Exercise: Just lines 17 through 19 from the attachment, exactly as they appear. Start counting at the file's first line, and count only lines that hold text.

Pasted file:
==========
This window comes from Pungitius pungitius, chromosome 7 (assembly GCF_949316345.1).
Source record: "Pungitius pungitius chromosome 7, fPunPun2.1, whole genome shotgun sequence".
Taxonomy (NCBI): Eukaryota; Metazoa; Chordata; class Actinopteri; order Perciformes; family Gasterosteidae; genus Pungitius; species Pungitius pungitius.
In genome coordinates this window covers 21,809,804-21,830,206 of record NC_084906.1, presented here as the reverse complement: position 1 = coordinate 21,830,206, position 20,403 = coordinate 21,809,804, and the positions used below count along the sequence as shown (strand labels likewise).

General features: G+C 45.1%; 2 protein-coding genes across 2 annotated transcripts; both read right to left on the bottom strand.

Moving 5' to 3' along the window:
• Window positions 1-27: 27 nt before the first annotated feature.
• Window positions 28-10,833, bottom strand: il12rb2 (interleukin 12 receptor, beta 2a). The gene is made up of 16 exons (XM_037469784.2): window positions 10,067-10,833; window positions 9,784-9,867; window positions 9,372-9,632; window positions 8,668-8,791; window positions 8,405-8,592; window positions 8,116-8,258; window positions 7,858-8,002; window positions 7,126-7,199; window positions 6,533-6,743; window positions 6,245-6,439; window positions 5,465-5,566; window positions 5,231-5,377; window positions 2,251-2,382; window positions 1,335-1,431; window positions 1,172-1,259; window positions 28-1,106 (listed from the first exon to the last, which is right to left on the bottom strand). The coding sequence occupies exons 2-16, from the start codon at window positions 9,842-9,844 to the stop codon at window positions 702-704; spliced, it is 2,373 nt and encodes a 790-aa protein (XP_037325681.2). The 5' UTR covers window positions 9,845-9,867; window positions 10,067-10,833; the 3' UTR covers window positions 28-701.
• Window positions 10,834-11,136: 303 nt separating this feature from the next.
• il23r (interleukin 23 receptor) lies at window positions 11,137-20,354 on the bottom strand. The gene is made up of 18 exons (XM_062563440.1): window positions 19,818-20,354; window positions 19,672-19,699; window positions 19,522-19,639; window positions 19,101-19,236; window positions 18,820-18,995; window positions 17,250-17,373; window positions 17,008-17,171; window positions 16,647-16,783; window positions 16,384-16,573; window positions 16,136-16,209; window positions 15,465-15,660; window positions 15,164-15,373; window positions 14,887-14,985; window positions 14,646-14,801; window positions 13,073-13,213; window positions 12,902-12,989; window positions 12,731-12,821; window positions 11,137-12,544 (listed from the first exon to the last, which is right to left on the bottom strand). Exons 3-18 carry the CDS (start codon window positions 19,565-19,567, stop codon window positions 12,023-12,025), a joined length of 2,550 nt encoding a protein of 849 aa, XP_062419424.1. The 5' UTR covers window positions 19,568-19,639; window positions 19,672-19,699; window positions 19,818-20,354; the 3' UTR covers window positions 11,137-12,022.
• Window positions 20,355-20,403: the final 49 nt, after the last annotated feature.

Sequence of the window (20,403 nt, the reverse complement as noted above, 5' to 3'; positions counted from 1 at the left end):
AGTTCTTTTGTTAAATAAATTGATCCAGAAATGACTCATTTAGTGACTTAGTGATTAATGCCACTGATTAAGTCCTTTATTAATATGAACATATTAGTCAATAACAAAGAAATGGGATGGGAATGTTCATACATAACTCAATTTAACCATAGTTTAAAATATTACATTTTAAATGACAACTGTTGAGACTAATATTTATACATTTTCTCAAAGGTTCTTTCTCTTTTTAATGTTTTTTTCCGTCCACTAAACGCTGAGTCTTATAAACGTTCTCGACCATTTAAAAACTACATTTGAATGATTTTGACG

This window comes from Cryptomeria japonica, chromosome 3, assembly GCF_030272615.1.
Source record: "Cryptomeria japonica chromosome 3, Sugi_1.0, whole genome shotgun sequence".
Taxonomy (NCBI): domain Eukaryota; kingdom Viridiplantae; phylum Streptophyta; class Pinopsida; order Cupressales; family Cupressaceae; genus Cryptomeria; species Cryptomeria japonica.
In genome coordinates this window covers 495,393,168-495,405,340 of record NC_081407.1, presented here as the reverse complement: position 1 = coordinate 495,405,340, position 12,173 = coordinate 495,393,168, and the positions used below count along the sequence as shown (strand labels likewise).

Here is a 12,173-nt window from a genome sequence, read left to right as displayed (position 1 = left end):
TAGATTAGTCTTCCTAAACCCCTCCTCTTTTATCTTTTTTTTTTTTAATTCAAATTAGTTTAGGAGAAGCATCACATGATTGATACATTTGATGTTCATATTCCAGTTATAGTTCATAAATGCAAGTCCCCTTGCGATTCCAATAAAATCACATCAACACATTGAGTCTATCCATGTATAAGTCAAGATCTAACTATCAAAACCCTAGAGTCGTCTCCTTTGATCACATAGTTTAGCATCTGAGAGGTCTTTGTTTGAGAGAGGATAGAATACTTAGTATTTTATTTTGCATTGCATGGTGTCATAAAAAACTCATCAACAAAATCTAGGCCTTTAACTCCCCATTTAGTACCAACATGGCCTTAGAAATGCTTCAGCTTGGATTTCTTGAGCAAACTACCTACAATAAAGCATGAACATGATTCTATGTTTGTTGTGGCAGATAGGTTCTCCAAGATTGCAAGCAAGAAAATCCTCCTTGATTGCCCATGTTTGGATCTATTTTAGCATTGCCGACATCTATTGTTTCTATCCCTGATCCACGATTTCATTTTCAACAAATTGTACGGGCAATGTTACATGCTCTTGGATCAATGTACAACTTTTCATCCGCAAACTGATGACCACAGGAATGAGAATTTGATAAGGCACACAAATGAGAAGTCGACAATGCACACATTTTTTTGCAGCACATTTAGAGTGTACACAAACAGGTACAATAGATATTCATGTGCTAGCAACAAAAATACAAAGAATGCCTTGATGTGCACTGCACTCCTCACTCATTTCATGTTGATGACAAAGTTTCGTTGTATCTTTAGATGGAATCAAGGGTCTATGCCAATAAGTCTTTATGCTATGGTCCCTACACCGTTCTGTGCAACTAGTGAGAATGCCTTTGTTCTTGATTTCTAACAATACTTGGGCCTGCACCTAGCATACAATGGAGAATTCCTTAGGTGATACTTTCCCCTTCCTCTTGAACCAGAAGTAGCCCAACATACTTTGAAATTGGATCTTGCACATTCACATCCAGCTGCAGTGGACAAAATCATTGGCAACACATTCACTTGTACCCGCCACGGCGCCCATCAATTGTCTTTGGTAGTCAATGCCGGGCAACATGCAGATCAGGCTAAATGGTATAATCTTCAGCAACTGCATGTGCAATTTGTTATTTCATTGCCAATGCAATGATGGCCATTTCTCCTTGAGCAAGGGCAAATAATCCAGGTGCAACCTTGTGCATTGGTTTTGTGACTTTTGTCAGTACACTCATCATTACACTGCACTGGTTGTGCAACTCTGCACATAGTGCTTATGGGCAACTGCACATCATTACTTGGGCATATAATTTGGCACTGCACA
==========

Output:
In genome coordinates this window covers 495,393,168-495,405,340 of record NC_081407.1, presented here as the reverse complement: position 1 = coordinate 495,405,340, position 12,173 = coordinate 495,393,168, and the positions used below count along the sequence as shown (strand labels likewise).

Here is a 12,173-nt window from a genome sequence, read left to right as displayed (position 1 = left end):
TAGATTAGTCTTCCTAAACCCCTCCTCTTTTATCTTTTTTTTTTTTAATTCAAATTAGTTTAGGAGAAGCATCACATGATTGATACATTTGATGTTCATATTCCAGTTATAGTTCATAAATGCAAGTCCCCTTGCGATTCCAATAAAATCACATCAACACATTGAGTCTATCCATGTATAAGTCAAGATCTAACTATCAAAACCCTAGAGTCGTCTCCTTTGATCACATAGTTTAGCATCTGAGAGGTCTTTGTTTGAGAGAGGATAGAATACTTAGTATTTTATTTTGCATTGCATGGTGTCATAAAAAACTCATCAACAAAATCTAGGCCTTTAACTCCCCATTTAGTACCAACATGGCCTTAGAAATGCTTCAGCTTGGATTTCTTGAGCAAACTACCTACAATAAAGCATGAACATGATTCTATGTTTGTTGTGGCAGATAGGTTCTCCAAGATTGCAAGCAAGAAAATCCTCCTTGATTGCCCATGTTTGGATCTATTTTAGCATTGCCGACATCTATTGTTTCTATCCCTGATCCACGATTTCATTTTCAACAAATTGTACGGGCAATGTTACATGCTCTTGGATCAATGTACAACTTTTCATCCGCAAACTGATGACCACAGGAATGAGAATTTGATAAGGCACACAAATGAGAAGTCGACAATGCACACATTTTTTTGCAGCACATTTAGAGTGTACACAAACAGGTACAATAGATATTCATGTGCTAGCAACAAAAATACAAAGAATGCCTTGATGTGCACTGCACTCCTCACTCATTTCATGTTGATGACAAAGTTTCGTTGTATCTTTAGATGGAATCAAGGGTCTATGCCAATAAGTCTTTATGCTATGGTCCCTACACCGTTCTGTGCAACTAGTGAGAATGCCTTTGTTCTTGATTTCTAACAATACTTGGGCCTGCACCTAGCATACAATGGAGAATTCCTTAGGTGATACTTTCCCCTTCCTCTTGAACCAGAAGTAGCCCAACATACTTTGAAATTGGATCTTGCACATTCACATCCAGCTGCAGTGGACAAAATCATTGGCAACACATTCACTTGTACCCGCCACGGCGCCCATCAATTGTCTTTGGTAGTCAATGCCGGGCAACATGCAGATCAGGCTAAATGGTATAATCTTCAGCAACTGCATGTGCAATTTGTTATTTCATTGCCAATGCAATGATGGCCATTTCTCCTTGAGCAAGGGCAAATAATCCAGGTGCAACCTTGTGCATTGGTTTTGTGACTTTTGTCAGTACACTCATCATTACACTGCACTGGTTGTGCAACTCTGCACATAGTGCTTATGGGCAACTGCACATCATTACTTGGGCATATAATTTGGCACTGCACA